▋Vending Machine are usually synonymous with four finger KitKats and watered down hot drinks. For anyone rushing off to a date and lacking a few added extras, this Hong Kong Cosmetic Vending Machine is here for you.
There are so many times when I have been caught on the hop without some of my favorite beauty essentials, particularly when travelling late in the evening when shops are shut, and have been desperate for a couple of core items. This machine could put an end to all that stress and worry and ensure that you can always look your best, wherever you are.
History of Two Girls
By the end of the 19th century, Hong Kong was already an international city trading most of China’s cosmetics imports. But the foreign cosmetics were so expensive that only the expatriates and a handful of affluent families could afford them. Seeing an opportunity in the mass market, a young entrepreneur named Fung Fook Tien launched Two Girls through his company Kwong Sang Hong (KSH) in 1898.
There were different stories on how the Two Girls brand came into being. According to one version, Fung saw two beautiful women in street and found the inspiration. Another version said, an angel appeared in his dream and told him two girls would bring him fortune.
The prediction came true! Women loved Two Girls: the prices were 10 times lower than the imported cosmetics but the quality was comparable.
“Mr Fung aimed for the highest standard. All materials were imported from Britain and France,” explained Sue Chan, assistant Sales and Marketing manager of KSH.
Two Girls cosmetics were so popular that the products were often sold out in one day. In 1912, Two Girls already had 20 outlets in China and three in Southeast Asia.
The stunning success of Two Girls tempted many into the cosmetics business. There were also cases of counterfeits and deliberate imitations. Two Girls had to go to court to resolve the dispute. “Two Girls is a forerunner in Hong Kong’s intellectual property rights protection history,” said Chan.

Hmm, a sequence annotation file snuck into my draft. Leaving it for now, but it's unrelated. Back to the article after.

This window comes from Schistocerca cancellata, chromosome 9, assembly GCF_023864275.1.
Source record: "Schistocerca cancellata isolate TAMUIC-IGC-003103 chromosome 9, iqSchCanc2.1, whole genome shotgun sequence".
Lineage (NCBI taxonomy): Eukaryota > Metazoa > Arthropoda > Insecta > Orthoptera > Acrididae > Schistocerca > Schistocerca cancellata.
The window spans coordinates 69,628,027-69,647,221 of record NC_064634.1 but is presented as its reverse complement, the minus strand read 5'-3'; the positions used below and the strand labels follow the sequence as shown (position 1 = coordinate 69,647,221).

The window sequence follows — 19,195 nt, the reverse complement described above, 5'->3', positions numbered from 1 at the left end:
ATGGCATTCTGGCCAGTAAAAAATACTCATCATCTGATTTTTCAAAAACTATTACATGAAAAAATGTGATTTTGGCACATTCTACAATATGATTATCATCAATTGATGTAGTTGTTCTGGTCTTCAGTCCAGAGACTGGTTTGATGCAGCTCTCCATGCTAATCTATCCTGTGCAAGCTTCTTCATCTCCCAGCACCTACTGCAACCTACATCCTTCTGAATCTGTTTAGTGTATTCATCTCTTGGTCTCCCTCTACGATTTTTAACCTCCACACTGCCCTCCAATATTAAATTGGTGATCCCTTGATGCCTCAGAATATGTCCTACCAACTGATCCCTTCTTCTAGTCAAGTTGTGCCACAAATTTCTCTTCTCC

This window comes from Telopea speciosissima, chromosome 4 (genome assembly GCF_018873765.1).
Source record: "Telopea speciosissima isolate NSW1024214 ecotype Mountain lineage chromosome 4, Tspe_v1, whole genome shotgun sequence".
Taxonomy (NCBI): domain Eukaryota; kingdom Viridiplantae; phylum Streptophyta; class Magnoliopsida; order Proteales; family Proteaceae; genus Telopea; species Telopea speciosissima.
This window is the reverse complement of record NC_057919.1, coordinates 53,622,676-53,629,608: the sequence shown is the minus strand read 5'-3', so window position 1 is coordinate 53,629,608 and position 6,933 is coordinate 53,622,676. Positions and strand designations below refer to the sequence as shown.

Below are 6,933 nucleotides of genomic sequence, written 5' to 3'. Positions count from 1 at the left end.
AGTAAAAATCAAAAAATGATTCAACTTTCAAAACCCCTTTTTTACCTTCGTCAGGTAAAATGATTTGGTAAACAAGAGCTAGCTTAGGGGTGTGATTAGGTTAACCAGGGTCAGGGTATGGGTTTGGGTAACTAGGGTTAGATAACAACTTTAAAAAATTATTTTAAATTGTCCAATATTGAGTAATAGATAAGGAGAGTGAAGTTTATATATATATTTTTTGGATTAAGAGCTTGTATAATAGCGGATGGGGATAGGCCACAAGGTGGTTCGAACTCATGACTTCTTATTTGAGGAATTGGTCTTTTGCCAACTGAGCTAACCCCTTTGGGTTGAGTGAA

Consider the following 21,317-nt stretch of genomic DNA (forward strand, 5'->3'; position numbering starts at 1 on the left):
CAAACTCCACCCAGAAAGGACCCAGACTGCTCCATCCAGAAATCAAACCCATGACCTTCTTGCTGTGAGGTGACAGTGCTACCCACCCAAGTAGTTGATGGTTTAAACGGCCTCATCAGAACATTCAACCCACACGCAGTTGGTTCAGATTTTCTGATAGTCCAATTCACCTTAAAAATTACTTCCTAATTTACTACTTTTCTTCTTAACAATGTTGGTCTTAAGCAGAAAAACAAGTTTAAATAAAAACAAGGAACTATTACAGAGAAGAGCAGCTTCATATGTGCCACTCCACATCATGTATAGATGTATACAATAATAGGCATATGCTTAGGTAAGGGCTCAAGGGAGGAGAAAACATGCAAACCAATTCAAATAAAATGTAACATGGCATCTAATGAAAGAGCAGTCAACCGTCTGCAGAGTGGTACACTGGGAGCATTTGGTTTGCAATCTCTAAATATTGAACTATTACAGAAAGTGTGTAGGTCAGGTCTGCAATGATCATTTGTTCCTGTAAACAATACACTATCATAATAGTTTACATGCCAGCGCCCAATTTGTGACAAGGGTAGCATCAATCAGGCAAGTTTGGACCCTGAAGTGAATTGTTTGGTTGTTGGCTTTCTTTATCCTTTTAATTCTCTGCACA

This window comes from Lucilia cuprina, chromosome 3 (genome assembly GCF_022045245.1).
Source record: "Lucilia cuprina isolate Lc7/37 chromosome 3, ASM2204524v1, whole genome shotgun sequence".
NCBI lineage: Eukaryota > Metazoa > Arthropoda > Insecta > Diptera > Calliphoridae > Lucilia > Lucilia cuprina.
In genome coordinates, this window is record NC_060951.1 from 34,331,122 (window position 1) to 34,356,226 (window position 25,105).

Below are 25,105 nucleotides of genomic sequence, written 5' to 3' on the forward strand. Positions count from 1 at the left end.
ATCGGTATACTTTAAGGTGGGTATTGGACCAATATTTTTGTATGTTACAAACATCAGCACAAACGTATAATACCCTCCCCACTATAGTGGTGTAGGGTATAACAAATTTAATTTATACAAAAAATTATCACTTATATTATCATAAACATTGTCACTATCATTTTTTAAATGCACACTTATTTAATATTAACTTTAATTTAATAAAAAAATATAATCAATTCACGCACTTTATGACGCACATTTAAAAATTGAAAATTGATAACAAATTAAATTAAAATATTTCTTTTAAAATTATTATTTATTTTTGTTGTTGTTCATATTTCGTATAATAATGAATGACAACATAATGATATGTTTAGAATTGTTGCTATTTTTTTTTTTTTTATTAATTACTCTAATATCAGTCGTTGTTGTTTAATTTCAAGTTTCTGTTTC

In feudal society, women were not allowed to go out and suitable models were impossible to find. The “women” featured on the early Two Girls labels or advertisements were actually men disguised in women. The practice didn’t end until the 1920s.
Real women or not, Two Girls had been the ideal for elegant beauty in old Hong Kong. Posters and calendars of Two Girls were such a popular household decoration that they left an indelible mark on the city’s collective memory. Today, old Two Girls advertisements are staple of historical exhibitions and the inspiration for many artists.
Two Girls may be steeped in historic charm, but the innovation and constant improvement makes the brand a classic. “Combining traditions and breakthroughs, growing and transforming together with Hong Kong… This is what makes Two Girls a cultural icon of Hong Kong,” Chan said.
Even the brand image, the very core of Two Girls’ nostalgic appeal, has been changing with time. The cheongsam worn by the Two Girls has gradually morphed from the solid-colored, traditional style to the bright-colored, body-hugging design. A sense of fashion is subtly instilled: fur coats in the winter, for instance.
Truly innovative are KSH’s forays into alternative distribution channel. Aside from ready adoption of e-commerce, KSH is the first in Hong Kong to sell beauty products via vending machine. Also, it has partnered with tour agencies to supply Two Girls travel kits.